Living outside the box

by Maxime Durocher, April 27, 2013

I recently had a conversation about being different, about thinking and living outside the box. It was only a part of the discussion but one of the extrapolated metaphors stuck with me, because it resonated with how I felt. It was something like: « I live so far outside the box, I can’t even see it anymore. I’ve lost the box. » For me, the box I was born in is definitively lost in a sea of original thoughts.

Most teenagers will feel alienated at one time or another, if not constantly. I was like that. It’s normal, part of the incumbent misery of self-discovery. However you truly feel about it, the one thing you want at that age is to be accepted. So, you try to fit in, to fit into one of the limited and predefined socially accepted box that are available. The lucky ones will fit right in or mold themselves to their cookie cutter environment. Others will manage to squeak by. Some never do.

It took me a long time to understand that actually, being different was alright. Actually, I found out that it was great. It meant freedom. You could do whatever you want. However, it also meant that you had to think a lot, always questioning everything you see, read, or hear. Lucky me, I love thinking, and analyzing.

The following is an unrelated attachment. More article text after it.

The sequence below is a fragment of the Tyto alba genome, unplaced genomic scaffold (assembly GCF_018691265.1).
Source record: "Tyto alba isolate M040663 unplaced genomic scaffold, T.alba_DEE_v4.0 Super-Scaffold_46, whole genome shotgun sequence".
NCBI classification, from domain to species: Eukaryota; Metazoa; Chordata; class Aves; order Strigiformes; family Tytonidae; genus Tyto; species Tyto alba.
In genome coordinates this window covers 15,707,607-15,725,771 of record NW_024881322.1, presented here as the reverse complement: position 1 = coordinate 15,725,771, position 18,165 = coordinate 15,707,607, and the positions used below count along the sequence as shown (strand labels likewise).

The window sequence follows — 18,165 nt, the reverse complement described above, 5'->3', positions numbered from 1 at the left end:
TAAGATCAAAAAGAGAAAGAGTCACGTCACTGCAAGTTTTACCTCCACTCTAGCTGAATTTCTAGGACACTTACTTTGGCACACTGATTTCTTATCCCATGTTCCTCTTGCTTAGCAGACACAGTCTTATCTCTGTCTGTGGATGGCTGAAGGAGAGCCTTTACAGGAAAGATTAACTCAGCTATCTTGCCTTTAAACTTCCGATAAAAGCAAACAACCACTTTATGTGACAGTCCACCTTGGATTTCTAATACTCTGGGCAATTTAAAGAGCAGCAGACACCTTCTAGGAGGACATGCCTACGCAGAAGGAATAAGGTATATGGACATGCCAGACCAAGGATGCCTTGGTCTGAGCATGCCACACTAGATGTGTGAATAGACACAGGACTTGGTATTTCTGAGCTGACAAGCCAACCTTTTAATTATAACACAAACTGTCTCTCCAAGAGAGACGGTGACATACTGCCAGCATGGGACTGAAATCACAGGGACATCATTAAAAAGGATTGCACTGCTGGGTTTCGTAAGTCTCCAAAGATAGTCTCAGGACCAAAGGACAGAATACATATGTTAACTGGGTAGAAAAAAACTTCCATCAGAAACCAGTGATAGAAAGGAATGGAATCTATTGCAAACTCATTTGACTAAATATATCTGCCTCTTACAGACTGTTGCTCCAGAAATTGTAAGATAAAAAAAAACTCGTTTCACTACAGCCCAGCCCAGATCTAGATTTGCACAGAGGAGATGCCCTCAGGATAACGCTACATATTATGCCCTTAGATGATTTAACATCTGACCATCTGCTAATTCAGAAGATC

Living outside the box, is like building a nest. Every idea is like a twig you place just so. If one of the twig is poking you, you can just pull it out, break it, or ignore it. It’s your choice, it’s your nest.

Descartes said: « I think therefore I am. » He meant that it had to be a fundamental truth. In a world where you can question everything, you had to lay a foundation, and that was it. Philosophically speaking, that’s great, but you can reverse it and use it as as exemplary metaphor: « To be, you have to think. » If you don’t question and think about what you see, read, or hear, then are you really living?